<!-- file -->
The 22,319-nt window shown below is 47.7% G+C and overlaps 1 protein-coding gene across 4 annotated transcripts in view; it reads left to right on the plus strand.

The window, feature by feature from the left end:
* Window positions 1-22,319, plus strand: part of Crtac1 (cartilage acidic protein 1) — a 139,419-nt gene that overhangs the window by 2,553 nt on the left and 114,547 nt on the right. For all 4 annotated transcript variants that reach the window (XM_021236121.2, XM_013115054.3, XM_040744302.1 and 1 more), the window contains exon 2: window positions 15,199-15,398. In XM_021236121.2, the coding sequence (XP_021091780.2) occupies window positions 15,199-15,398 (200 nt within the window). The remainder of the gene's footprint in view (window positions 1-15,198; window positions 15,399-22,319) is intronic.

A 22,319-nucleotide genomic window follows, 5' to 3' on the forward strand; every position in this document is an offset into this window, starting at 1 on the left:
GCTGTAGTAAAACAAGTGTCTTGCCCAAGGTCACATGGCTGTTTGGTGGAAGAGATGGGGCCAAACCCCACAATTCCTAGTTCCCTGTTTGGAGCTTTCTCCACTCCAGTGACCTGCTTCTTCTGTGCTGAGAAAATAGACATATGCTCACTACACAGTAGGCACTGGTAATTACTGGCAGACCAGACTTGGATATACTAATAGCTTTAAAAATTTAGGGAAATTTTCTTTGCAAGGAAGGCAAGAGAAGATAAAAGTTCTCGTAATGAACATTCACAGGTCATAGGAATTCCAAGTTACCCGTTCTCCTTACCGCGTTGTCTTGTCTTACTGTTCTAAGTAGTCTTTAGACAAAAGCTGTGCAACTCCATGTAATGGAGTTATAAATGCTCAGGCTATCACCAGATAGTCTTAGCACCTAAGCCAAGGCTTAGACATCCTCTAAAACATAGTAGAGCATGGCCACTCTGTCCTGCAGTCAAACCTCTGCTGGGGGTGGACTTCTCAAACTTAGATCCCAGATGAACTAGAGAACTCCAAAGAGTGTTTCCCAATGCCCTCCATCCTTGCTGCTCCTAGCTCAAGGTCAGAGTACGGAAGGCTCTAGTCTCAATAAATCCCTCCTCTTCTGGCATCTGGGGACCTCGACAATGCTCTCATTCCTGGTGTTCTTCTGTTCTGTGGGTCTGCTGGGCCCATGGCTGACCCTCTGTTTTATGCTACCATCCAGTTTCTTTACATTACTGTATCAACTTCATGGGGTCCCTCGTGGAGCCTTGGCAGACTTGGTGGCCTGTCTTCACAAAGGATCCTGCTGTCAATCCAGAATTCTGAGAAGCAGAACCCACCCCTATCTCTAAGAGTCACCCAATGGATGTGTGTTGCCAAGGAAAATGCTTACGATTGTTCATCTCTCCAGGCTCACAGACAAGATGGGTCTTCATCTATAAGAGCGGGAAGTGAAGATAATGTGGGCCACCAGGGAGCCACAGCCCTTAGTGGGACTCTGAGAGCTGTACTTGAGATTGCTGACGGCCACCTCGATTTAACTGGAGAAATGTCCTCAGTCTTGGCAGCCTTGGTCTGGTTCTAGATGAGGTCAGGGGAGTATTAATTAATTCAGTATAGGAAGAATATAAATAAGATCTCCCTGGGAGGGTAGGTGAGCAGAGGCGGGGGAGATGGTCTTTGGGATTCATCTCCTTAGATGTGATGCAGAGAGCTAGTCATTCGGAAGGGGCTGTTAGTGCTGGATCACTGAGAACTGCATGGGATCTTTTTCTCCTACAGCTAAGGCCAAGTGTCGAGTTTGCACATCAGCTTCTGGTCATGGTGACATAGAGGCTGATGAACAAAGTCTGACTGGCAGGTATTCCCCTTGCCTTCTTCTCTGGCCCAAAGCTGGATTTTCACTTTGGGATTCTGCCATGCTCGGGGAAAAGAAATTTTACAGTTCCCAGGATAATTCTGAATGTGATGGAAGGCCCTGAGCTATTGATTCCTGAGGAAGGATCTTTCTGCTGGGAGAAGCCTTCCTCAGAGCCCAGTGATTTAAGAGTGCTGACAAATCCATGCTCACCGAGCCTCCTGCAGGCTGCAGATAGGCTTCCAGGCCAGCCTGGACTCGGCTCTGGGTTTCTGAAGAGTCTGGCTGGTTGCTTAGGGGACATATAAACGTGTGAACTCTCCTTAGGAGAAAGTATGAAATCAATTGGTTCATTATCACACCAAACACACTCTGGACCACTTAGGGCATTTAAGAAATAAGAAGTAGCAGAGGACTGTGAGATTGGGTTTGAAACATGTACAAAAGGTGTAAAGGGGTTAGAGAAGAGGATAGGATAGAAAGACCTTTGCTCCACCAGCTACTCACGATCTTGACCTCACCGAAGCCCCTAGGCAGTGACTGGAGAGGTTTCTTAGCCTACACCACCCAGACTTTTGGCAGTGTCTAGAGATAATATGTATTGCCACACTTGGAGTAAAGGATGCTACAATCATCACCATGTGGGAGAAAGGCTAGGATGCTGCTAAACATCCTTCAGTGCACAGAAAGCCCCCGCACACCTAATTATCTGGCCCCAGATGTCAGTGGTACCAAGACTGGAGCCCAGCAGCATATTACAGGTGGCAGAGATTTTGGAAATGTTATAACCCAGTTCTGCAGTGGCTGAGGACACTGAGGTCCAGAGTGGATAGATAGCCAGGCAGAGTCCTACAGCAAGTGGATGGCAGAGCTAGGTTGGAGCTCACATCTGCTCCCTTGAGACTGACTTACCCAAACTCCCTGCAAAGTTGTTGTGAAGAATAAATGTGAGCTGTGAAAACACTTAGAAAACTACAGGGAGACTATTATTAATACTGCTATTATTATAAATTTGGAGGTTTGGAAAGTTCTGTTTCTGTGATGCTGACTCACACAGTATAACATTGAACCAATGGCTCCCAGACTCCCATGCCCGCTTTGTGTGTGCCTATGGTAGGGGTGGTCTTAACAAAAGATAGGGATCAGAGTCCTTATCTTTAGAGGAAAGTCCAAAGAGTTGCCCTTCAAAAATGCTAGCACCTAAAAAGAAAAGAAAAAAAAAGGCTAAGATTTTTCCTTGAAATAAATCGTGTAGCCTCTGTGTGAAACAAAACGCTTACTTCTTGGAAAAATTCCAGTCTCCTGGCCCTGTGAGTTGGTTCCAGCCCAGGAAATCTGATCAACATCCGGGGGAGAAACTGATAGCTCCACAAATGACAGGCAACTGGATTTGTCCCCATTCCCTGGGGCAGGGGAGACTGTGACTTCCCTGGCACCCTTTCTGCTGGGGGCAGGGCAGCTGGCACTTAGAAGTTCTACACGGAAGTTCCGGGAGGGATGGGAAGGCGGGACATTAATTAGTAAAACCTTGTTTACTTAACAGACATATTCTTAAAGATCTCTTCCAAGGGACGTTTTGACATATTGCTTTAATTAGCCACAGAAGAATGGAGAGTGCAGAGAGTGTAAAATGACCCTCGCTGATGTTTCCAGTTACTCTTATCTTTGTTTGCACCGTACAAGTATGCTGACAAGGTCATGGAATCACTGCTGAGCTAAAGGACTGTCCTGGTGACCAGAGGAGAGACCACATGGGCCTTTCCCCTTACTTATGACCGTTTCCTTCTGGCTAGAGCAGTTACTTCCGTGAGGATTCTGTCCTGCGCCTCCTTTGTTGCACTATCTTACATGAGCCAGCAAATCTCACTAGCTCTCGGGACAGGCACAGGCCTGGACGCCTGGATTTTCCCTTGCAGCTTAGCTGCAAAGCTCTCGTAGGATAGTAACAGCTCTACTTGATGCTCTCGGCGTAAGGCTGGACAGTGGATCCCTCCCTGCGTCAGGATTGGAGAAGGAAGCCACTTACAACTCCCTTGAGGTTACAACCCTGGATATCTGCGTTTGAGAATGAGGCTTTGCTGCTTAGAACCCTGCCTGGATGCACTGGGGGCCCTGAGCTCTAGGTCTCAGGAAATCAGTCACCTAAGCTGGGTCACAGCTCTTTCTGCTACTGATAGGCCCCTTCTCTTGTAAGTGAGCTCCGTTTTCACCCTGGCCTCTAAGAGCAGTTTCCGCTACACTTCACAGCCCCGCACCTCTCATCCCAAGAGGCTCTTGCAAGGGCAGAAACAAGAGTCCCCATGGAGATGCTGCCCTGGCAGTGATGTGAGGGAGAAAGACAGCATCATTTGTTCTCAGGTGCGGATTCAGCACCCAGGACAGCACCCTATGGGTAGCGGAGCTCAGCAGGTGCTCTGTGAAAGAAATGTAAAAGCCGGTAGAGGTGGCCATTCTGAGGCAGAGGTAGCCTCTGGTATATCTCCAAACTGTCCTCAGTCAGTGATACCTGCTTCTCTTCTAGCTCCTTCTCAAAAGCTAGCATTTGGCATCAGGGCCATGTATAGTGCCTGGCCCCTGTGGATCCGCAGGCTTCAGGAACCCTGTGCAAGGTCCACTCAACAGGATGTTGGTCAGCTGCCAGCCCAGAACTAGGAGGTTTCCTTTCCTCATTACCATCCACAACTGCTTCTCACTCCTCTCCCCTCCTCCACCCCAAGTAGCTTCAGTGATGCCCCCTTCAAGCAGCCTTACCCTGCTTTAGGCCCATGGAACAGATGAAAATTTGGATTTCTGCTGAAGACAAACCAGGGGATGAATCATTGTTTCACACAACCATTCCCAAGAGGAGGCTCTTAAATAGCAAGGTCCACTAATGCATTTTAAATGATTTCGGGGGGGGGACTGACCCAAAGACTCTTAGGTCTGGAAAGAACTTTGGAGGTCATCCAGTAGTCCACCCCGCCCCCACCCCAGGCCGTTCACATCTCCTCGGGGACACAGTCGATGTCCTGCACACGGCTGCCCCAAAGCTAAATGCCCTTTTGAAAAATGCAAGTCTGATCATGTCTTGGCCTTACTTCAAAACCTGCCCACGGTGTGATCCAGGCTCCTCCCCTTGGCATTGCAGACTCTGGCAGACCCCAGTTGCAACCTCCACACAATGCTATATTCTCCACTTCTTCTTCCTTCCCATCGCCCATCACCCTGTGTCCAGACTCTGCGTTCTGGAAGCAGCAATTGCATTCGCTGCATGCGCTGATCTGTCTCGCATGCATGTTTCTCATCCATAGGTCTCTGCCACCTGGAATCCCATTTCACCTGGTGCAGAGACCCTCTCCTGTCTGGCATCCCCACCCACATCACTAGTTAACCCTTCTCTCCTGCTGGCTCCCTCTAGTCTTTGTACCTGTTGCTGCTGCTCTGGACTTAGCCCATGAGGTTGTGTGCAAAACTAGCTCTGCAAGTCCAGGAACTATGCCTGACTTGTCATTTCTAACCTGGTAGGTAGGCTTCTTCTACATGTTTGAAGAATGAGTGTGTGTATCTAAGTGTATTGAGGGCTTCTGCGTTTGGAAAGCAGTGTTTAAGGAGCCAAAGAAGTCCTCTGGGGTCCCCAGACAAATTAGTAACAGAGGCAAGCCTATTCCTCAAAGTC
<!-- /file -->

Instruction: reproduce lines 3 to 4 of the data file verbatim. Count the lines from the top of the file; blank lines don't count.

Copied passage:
* Window positions 1-22,319, plus strand: part of Crtac1 (cartilage acidic protein 1) — a 139,419-nt gene that overhangs the window by 2,553 nt on the left and 114,547 nt on the right. For all 4 annotated transcript variants that reach the window (XM_021236121.2, XM_013115054.3, XM_040744302.1 and 1 more), the window contains exon 2: window positions 15,199-15,398. In XM_021236121.2, the coding sequence (XP_021091780.2) occupies window positions 15,199-15,398 (200 nt within the window). The remainder of the gene's footprint in view (window positions 1-15,198; window positions 15,399-22,319) is intronic.

A 22,319-nucleotide genomic window follows, 5' to 3' on the forward strand; every position in this document is an offset into this window, starting at 1 on the left: